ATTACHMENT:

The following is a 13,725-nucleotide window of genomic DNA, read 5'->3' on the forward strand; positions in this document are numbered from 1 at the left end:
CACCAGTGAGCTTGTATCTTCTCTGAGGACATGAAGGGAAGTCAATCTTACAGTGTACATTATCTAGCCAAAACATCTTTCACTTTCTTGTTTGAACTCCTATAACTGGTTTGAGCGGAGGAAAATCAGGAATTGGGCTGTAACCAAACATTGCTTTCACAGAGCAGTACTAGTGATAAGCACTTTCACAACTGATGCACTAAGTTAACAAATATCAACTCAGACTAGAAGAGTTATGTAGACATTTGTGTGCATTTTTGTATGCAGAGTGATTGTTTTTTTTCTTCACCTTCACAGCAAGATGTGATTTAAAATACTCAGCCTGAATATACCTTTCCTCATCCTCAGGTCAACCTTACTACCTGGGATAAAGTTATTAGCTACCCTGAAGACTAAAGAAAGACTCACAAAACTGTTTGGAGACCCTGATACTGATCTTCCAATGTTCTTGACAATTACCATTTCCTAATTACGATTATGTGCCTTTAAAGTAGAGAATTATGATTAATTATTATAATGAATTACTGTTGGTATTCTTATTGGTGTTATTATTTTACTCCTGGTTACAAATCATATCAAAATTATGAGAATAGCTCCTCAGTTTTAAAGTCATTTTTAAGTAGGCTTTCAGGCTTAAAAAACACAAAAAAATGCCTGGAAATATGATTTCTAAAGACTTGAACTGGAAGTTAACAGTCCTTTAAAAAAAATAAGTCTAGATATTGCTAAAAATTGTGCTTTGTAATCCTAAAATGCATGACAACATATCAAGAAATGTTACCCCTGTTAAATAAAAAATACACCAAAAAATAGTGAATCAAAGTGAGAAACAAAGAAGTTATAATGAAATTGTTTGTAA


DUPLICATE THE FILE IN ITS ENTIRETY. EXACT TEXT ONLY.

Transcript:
The following is a 13,725-nucleotide window of genomic DNA, read 5'->3' on the forward strand; positions in this document are numbered from 1 at the left end:
CACCAGTGAGCTTGTATCTTCTCTGAGGACATGAAGGGAAGTCAATCTTACAGTGTACATTATCTAGCCAAAACATCTTTCACTTTCTTGTTTGAACTCCTATAACTGGTTTGAGCGGAGGAAAATCAGGAATTGGGCTGTAACCAAACATTGCTTTCACAGAGCAGTACTAGTGATAAGCACTTTCACAACTGATGCACTAAGTTAACAAATATCAACTCAGACTAGAAGAGTTATGTAGACATTTGTGTGCATTTTTGTATGCAGAGTGATTGTTTTTTTTCTTCACCTTCACAGCAAGATGTGATTTAAAATACTCAGCCTGAATATACCTTTCCTCATCCTCAGGTCAACCTTACTACCTGGGATAAAGTTATTAGCTACCCTGAAGACTAAAGAAAGACTCACAAAACTGTTTGGAGACCCTGATACTGATCTTCCAATGTTCTTGACAATTACCATTTCCTAATTACGATTATGTGCCTTTAAAGTAGAGAATTATGATTAATTATTATAATGAATTACTGTTGGTATTCTTATTGGTGTTATTATTTTACTCCTGGTTACAAATCATATCAAAATTATGAGAATAGCTCCTCAGTTTTAAAGTCATTTTTAAGTAGGCTTTCAGGCTTAAAAAACACAAAAAAATGCCTGGAAATATGATTTCTAAAGACTTGAACTGGAAGTTAACAGTCCTTTAAAAAAAATAAGTCTAGATATTGCTAAAAATTGTGCTTTGTAATCCTAAAATGCATGACAACATATCAAGAAATGTTACCCCTGTTAAATAAAAAATACACCAAAAAATAGTGAATCAAAGTGAGAAACAAAGAAGTTATAATGAAATTGTTTGTAA